11th Hour takes on Bonnie & Clyde

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The South Philly-based theater company will present the Broadway musical through its Next Step Concert Series.

11th Hour’s Next Step Concert Series uses read-throughs and five-piece bands to boil lesser-known musicals down to their cores. (Photos by Daniel Kontz Photography/Special to South Philly Review)

Working with limited hours of rehearsal time, the South Philly-based 11th Hour Theatre company lives up to its title.

But the ephemeral practices exemplify the Whitman troupe’s Next Step Concert Series — a string of musical read-throughs that unravel lesser-known shows down to their core.

In its latest stripped-down performance, 11th Hour, which was the first-ever recipient of the June and Steve Wolfson Award for an Evolving Theater, is presenting “Bonnie & Clyde,” which premiered on Broadway in 2011 and featured music by Frank Wildhorn, lyrics by Don Black and a book by Ivan Menchell. The show, which elevates the essence of the showtunes simply using staged readings accompanied by a small band, is running at the The Proscenium Theatre at the Drake from Jan. 5 to 13.

As a suspenseful piece following a pair of outlaw lovers, the show may not seem like a plausible candidate to be approached in an intimate setting.

But from a historical sense, the actual account of Bonnie Parker and Clyde Barrow, who rampaged around the country during the Great Depression, may be illustrated more genuinely.

“I think what’s interesting — they were very glamorized or almost like put up to be these idols just from these newspaper articles,” said music director Gina Giachero. “Bonnie really wasn’t as flashy as everyone thought she was. So, it’s interesting, we’re just trying to get to the story of these people and how they met and all of these crazy things that they did without the pomp and circumstance.”

Getting down to the gritty and raw truths of these infamous figures mirrors the spirit of the Next Step Concert Series.

11th Hour, which was founded in 2005 by local thespians Michael Philip O’Brien, Megan O’Brien and Steve Pacek, built the Next Step Concert Series on a few philosophies.

Along with shedding light on “seldom-seen” musicals, the series strives to make theater accessible for both audiences and actors. By eliminating some spectacle, such as costumes and choreography, the staged readings allow shows to be affordable while also giving opportunity for local blooming performing artists.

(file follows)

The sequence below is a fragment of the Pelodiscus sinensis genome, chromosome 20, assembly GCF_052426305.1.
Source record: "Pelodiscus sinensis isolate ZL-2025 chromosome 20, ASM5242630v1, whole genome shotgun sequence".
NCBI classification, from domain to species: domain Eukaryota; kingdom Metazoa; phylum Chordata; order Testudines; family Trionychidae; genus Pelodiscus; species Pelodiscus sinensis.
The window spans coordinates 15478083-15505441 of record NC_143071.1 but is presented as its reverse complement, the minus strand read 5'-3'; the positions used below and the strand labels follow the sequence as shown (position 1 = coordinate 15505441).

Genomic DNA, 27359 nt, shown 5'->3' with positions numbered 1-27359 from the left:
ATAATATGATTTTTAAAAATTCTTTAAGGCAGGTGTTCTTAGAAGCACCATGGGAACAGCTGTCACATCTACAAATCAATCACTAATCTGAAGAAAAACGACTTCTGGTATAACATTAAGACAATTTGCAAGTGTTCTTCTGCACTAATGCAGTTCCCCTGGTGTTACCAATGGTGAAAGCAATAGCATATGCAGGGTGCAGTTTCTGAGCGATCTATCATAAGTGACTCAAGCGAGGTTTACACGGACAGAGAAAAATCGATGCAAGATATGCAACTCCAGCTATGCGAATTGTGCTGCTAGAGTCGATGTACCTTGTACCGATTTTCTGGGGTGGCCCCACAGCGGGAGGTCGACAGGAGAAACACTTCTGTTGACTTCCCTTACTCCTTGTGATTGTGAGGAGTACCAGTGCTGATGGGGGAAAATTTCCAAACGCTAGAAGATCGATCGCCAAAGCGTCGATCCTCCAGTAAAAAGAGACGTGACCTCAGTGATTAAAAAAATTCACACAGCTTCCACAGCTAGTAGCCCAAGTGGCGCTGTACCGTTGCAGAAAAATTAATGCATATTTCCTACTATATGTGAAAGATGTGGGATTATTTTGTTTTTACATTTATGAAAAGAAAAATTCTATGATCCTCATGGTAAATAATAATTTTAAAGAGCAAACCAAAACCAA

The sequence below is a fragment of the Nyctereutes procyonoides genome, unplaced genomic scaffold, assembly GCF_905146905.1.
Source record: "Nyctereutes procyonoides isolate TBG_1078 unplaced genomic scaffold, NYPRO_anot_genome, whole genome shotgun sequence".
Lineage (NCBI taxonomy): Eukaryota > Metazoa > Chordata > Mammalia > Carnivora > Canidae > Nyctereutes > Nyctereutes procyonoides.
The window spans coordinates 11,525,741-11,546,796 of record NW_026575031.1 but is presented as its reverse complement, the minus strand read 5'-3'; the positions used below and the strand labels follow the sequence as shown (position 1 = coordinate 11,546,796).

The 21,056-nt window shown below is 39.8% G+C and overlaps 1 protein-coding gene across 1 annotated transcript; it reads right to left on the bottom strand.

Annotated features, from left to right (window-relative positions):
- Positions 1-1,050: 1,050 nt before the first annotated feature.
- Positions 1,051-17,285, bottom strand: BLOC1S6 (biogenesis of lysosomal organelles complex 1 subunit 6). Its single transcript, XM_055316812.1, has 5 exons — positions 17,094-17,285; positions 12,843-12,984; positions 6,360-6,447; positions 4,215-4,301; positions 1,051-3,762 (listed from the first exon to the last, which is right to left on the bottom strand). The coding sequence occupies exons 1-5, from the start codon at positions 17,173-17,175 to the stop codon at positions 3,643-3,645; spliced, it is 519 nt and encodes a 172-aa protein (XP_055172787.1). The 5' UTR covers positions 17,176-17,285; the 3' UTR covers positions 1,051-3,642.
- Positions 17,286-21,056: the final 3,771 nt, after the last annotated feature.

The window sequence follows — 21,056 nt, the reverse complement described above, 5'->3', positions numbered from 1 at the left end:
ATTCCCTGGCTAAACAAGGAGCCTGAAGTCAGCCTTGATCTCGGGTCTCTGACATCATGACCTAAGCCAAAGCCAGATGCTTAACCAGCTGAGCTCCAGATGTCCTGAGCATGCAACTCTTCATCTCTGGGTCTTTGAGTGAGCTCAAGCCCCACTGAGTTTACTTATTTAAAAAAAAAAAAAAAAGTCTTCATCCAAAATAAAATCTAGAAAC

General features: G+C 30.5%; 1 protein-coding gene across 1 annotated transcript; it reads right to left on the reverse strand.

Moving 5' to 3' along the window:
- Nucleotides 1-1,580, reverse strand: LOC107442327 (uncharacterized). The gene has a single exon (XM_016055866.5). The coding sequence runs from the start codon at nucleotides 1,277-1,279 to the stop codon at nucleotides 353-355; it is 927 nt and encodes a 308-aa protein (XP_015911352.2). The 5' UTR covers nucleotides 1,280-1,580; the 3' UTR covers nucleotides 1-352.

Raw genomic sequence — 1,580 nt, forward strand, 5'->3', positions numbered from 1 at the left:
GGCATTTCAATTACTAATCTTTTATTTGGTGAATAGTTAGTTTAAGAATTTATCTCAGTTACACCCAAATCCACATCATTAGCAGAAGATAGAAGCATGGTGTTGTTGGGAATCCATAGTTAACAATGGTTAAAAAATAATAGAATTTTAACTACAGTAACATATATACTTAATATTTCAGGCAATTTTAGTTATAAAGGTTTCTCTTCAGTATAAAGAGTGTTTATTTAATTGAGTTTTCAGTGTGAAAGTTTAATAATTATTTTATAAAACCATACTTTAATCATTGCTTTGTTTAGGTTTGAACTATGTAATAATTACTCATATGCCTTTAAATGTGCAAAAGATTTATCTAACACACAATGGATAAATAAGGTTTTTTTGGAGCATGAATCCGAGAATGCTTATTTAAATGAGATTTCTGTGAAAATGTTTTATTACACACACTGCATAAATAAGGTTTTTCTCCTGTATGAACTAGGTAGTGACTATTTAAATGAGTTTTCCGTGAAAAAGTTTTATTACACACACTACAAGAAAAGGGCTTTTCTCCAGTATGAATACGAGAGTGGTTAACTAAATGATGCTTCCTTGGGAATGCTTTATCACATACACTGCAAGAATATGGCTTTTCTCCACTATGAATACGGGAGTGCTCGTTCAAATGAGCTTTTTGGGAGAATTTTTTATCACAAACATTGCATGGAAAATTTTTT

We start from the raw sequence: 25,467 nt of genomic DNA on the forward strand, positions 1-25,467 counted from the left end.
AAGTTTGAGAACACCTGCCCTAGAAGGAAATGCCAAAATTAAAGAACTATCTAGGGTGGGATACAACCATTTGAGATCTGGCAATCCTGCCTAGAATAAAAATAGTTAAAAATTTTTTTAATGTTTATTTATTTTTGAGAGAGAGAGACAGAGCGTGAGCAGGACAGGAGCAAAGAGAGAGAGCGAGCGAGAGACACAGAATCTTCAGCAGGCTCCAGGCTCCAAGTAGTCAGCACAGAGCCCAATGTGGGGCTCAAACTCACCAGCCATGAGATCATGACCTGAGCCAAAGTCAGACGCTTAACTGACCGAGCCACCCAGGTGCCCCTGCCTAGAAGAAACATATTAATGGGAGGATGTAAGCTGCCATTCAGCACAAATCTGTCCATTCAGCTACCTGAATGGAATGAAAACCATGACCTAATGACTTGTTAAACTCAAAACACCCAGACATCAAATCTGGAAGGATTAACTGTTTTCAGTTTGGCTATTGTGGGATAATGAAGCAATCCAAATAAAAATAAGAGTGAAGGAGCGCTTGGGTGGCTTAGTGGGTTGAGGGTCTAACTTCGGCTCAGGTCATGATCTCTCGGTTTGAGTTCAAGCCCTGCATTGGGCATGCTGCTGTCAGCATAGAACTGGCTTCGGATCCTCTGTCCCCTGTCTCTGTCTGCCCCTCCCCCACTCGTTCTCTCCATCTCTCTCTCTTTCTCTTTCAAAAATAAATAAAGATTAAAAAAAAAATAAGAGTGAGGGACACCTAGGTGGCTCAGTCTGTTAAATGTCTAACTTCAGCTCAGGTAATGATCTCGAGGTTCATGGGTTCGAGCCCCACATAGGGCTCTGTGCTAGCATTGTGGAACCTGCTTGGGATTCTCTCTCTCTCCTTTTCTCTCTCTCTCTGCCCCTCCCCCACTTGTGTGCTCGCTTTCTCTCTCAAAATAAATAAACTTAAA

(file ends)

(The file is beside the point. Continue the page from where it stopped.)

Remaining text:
“One of the things that’s been important to us was creating opportunities for young musical theater artists in town,” said Megan O’Brien. “And so, having this concert series, as opposed to only having a few shows a year that have a three- or four-person cast, we could do things that were larger that got us to be able to work with a lot of different people and kind of do some dream shows and do it in a way where we could put the story first and make it intimate and give wider access to those kind of things.”

When brainstorming shows for this season, Megan O’Brien found herself particularly moved by the themes of youth and desperation that surface in “Bonnie & Clyde.”

The show particularly lent itself to 11th Hour, because Bonnie and Clyde were in their early 20s amid their shenanigans.

And O’Brien says the troupe aims to feature rising actors from the area, as the artist playing Bonnie is a college student while the performer taking on the role of Clyde is a recent college graduate.

“Bonnie and Clyde’s age felt really important to me,” Megan O’Brien said. “I wanted to make sure it was a group of younger people.”

The entire cast, which is comprised of about a dozen individuals, only rehearses for about 25 hours before the start of each installment in the concert series. This is actually more than their prior schedule of about 20 hours of rehearsals.

Previously, the company worked under the Actors’ Equity Association contract for 29-hour readings, which gave them only 20 hours of preparation for each show with the other nine dedicated to the performances themselves.

While these abridged rehearsals may present challenges, they also offer a certain authenticity to the performance.

“I would say, it does really make everyone rely on themselves and their instincts and work together,” Megan O’Brien said. “In general, I like to think that the best ideas in the room kind of win no matter who it comes from or the one that feels the most right. And in a sense, (the series) brings out a lot of that. … In a sense, when you have too much time to think about stuff, you can get a little too much in your head and you don’t really have that option. It’s kind of like, you just all have to take a breath and a leap of faith together and make this whole thing happen.”

To find showtimes and purchase tickets to “Bonnie & Clyde,” visit https://www.11thhourtheatrecompany.org/bonnie-clyde/.